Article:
First step taken in ending bus pass vs shuttle debate

A Trafalgar student swipes their one car to board the shuttle bus this week.

A Trafalgar student swipes their one car to board the shuttle bus this week.


Sheridan College and the Student Union are conducting an email survey about student transit, a topic that’s been on the discussion table for eight years.

Launched last week, the survey aims to better understand student transit preferences and consider “solutions to the shuttle bus capacity challenges,” according to an email sent out by the college.

“We have been hearing from students about a U-Pass for a while now,” said Sheridan Student Union president Sylvia Ibrahim.

“There have been many complaints about the [shuttle]  service and we are always assessing the needs of the students. With this survey we have provided a few options for them to choose from and hopefully it helps.”

The survey, about 15 minutes in length, asks students to describe their commute to campus in detail: what modes of transportation are used, how many times, which days of the week and time of day. It then asks students to assess the quality of the shuttle bus service and the town bus, if they use it.

Finally, the last couple of questions in the survey ask students how the college can improve services and offers three options: enhance the existing shuttle bus, negotiate a universal transit pass (U-Pass) and cancel the shuttle bus, or keep the current shuttle bus system.

The second option, the U-Pass, was offered to Sheridan students by the Town of Oakville back in 2007. The pass is a student transit card that allows unlimited free rides on public transit. A holder simply shows their pass to the bus driver when boarding. Each semester, students pay a fee to the program.

Schools that have the service include the University of Toronto Mississauga, Wilfrid Laurier University, Western University, McMaster University, Fanshawe College, Carleton University, the University of Ottawa, Langara College, Douglas College and the University of British Columbia.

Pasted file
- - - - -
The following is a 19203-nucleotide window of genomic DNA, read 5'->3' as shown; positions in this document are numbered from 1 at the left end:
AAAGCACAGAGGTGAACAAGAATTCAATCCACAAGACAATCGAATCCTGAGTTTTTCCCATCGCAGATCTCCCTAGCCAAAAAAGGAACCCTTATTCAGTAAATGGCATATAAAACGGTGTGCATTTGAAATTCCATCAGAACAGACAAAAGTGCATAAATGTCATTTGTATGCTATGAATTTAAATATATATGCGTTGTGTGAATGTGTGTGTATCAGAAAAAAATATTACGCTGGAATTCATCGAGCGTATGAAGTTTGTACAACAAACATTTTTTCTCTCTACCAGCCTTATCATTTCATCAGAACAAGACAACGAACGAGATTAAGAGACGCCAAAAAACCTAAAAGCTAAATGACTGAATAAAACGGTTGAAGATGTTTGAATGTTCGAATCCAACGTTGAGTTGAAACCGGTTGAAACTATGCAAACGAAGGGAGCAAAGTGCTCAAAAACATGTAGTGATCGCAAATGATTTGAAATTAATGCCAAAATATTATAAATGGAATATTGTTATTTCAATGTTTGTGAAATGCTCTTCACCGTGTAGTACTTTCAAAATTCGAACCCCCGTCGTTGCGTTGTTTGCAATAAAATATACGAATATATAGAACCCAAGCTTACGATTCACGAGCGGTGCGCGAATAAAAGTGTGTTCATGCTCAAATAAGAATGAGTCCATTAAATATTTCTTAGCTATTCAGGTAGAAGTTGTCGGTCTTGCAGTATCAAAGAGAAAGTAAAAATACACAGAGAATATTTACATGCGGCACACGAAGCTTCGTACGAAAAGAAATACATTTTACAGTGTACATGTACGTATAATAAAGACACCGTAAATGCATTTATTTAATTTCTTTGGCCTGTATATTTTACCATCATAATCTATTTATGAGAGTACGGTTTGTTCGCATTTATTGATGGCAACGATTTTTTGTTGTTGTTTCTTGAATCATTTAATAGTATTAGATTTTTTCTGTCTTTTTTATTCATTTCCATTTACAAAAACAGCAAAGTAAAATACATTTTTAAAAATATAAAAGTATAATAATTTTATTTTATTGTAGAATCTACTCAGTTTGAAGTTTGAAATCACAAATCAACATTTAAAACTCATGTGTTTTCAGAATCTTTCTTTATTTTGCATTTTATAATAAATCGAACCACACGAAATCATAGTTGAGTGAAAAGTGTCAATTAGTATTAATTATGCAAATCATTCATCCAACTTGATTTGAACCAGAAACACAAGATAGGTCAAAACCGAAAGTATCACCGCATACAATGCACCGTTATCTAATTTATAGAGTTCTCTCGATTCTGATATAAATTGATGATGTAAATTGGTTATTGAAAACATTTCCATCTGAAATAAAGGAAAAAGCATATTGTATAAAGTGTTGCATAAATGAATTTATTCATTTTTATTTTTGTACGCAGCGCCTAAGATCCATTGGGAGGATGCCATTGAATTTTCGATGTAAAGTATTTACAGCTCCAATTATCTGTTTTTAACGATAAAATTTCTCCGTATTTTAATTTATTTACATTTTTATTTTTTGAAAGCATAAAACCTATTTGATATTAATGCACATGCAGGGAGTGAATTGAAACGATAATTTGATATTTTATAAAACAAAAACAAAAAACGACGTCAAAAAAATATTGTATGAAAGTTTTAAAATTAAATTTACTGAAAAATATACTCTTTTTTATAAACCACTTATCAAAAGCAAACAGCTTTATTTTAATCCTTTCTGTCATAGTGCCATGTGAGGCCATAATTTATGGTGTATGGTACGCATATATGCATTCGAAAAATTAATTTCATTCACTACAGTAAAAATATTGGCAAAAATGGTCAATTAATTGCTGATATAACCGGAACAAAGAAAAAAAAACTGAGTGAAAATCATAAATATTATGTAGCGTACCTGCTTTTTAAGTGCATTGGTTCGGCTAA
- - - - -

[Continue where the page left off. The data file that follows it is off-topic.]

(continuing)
“That is wonderful news,” Mayor Rob Burton said on the telephone when he heard the college and union were doing a survey to put a U-Pass back on the discussion table.

“Part of our vision of being the most livable town in Canada is having good transit,” said Burton.

The U-Pass was considered as an option for students in 2007 and 2009. Oakville Transit approached the SSU to propose the college hold a referendum asking if students wanted the pass. Both times the union refused, saying students wouldn’t be interested.

In 2010, the Student Union surveyed students about the U-Pass and found:

• 58 per cent who lived in Oakville and attended Trafalgar said they would use the pass.

• 68 per cent who lived in Mississauga and attended Trafalgar said they would use the pass.

• 70 per cent who lived in Brampton and attended Davis said they would use the U-Pass.

• 80 per cent of those surveyed living in Mississauga and attending Davis said theywould use the pass.

But students also indicated it’s a pass good for all campuses. So the next year, two months after Sheridan opened its new Hazel McCallion Campus, Oakville, Mississauga and Brampton councils proposed one pass for all students, unlimited use, good for all campuses.

They proposed a $185 fee per student for the entire school year. A single ride on the bus in Oakville is $3.50. However the Student Union rejected the idea saying it was too expensive.


Other universities that have the U-pass pay about the same, at Western University it is $182, at the University of Toronto Mississauga it is $187 and McMaster University students pay $182. Sheridan’s pass is unique in that it allows students to use the buses of three municipalities instead of one and at $185 costs less than two months of transit passes.